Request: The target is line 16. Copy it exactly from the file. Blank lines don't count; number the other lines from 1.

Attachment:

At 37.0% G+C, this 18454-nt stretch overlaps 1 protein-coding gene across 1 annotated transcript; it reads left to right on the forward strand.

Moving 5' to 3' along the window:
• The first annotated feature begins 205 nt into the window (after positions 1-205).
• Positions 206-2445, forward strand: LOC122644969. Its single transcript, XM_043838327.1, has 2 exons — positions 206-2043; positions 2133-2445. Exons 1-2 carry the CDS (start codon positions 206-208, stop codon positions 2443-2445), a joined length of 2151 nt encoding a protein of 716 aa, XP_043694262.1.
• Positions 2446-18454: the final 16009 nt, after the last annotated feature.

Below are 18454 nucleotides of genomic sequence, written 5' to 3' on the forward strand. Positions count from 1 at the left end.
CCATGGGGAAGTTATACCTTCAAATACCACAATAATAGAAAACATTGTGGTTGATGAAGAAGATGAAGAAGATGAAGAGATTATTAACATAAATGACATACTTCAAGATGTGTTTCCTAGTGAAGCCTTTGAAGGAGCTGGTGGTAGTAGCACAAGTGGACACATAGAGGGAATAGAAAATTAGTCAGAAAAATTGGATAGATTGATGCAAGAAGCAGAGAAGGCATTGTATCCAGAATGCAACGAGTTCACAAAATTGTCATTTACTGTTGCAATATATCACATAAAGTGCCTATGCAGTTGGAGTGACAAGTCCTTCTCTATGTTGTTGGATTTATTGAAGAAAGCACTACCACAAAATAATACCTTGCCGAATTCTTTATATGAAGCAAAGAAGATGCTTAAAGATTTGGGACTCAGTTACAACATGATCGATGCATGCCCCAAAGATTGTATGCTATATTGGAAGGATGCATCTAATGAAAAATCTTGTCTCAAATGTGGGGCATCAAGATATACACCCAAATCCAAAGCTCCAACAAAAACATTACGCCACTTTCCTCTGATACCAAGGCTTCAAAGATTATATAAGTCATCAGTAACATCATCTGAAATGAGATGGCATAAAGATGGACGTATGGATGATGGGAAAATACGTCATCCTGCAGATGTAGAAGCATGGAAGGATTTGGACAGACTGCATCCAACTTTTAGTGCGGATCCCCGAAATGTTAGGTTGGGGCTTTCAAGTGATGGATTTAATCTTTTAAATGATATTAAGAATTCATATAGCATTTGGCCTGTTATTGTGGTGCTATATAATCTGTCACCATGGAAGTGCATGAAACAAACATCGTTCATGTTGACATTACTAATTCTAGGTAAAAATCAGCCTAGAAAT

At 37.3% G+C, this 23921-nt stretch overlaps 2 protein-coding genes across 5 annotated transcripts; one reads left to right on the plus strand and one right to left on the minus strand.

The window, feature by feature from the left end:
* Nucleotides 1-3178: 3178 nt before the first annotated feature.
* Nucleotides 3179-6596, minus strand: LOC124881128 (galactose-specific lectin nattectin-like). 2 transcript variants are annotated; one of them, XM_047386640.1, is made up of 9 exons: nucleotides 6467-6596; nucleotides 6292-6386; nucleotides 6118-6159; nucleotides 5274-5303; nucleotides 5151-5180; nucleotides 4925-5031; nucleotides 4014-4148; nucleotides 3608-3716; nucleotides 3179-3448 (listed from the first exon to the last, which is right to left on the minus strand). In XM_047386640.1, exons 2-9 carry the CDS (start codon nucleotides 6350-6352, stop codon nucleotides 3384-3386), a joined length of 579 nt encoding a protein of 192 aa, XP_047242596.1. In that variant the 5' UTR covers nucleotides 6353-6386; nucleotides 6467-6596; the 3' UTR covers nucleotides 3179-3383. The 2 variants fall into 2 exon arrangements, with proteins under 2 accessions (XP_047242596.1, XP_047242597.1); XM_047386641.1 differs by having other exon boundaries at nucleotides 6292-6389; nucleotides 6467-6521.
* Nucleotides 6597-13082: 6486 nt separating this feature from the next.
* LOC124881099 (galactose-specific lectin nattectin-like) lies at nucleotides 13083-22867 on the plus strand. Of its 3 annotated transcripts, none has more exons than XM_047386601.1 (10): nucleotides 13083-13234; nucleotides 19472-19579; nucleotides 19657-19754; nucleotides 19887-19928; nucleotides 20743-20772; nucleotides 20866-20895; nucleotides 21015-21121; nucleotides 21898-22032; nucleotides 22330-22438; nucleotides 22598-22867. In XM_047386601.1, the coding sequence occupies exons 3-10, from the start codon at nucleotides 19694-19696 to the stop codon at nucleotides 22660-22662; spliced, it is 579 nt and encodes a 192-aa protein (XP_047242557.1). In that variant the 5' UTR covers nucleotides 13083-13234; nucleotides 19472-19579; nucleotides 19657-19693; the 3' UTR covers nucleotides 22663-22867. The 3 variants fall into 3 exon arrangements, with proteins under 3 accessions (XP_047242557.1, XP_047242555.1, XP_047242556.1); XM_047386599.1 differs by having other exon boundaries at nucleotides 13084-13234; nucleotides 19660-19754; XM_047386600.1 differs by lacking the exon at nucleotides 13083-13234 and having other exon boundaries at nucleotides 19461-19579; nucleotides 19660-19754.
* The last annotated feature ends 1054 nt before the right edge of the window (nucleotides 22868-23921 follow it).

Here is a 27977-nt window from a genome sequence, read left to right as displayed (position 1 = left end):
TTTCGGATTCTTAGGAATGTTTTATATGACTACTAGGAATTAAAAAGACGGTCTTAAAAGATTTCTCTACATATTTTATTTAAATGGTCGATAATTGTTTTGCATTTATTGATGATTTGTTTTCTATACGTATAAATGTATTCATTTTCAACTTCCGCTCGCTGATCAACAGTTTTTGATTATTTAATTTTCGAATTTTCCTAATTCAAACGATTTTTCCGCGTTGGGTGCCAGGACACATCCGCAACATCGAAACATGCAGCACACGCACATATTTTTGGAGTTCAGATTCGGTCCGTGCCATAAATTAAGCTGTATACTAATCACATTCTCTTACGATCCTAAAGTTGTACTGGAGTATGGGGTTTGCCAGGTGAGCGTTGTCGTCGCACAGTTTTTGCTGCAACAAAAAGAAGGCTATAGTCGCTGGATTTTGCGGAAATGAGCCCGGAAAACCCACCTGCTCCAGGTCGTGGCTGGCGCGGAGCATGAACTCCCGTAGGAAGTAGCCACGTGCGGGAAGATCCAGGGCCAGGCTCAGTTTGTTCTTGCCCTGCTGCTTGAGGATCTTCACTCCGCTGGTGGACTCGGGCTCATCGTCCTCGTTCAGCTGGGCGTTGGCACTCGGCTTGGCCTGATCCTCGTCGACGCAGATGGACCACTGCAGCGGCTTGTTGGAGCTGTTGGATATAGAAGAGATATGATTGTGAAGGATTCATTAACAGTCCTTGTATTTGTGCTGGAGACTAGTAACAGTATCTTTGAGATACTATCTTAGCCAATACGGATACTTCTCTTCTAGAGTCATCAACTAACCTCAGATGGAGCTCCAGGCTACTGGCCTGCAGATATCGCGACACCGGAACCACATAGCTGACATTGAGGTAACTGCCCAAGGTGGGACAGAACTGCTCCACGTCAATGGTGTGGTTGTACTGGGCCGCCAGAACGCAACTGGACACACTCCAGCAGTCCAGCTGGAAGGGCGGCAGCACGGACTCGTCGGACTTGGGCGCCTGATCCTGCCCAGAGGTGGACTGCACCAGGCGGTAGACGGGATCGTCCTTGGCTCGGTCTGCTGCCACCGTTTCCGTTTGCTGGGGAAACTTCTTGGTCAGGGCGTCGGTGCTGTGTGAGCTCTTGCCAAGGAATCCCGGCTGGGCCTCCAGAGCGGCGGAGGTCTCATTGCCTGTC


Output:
TTTCGGATTCTTAGGAATGTTTTATATGACTACTAGGAATTAAAAAGACGGTCTTAAAAGATTTCTCTACATATTTTATTTAAATGGTCGATAATTGTTTTGCATTTATTGATGATTTGTTTTCTATACGTATAAATGTATTCATTTTCAACTTCCGCTCGCTGATCAACAGTTTTTGATTATTTAATTTTCGAATTTTCCTAATTCAAACGATTTTTCCGCGTTGGGTGCCAGGACACATCCGCAACATCGAAACATGCAGCACACGCACATATTTTTGGAGTTCAGATTCGGTCCGTGCCATAAATTAAGCTGTATACTAATCACATTCTCTTACGATCCTAAAGTTGTACTGGAGTATGGGGTTTGCCAGGTGAGCGTTGTCGTCGCACAGTTTTTGCTGCAACAAAAAGAAGGCTATAGTCGCTGGATTTTGCGGAAATGAGCCCGGAAAACCCACCTGCTCCAGGTCGTGGCTGGCGCGGAGCATGAACTCCCGTAGGAAGTAGCCACGTGCGGGAAGATCCAGGGCCAGGCTCAGTTTGTTCTTGCCCTGCTGCTTGAGGATCTTCACTCCGCTGGTGGACTCGGGCTCATCGTCCTCGTTCAGCTGGGCGTTGGCACTCGGCTTGGCCTGATCCTCGTCGACGCAGATGGACCACTGCAGCGGCTTGTTGGAGCTGTTGGATATAGAAGAGATATGATTGTGAAGGATTCATTAACAGTCCTTGTATTTGTGCTGGAGACTAGTAACAGTATCTTTGAGATACTATCTTAGCCAATACGGATACTTCTCTTCTAGAGTCATCAACTAACCTCAGATGGAGCTCCAGGCTACTGGCCTGCAGATATCGCGACACCGGAACCACATAGCTGACATTGAGGTAACTGCCCAAGGTGGGACAGAACTGCTCCACGTCAATGGTGTGGTTGTACTGGGCCGCCAGAACGCAACTGGACACACTCCAGCAGTCCAGCTGGAAGGGCGGCAGCACGGACTCGTCGGACTTGGGCGCCTGATCCTGCCCAGAGGTGGACTGCACCAGGCGGTAGACGGGATCGTCCTTGGCTCGGTCTGCTGCCACCGTTTCCGTTTGCTGGGGAAACTTCTTGGTCAGGGCGTCGGTGCTGTGTGAGCTCTTGCCAAGGAATCCCGGCTGGGCCTCCAGAGCGGCGGAGGTCTCATTGCCTGTC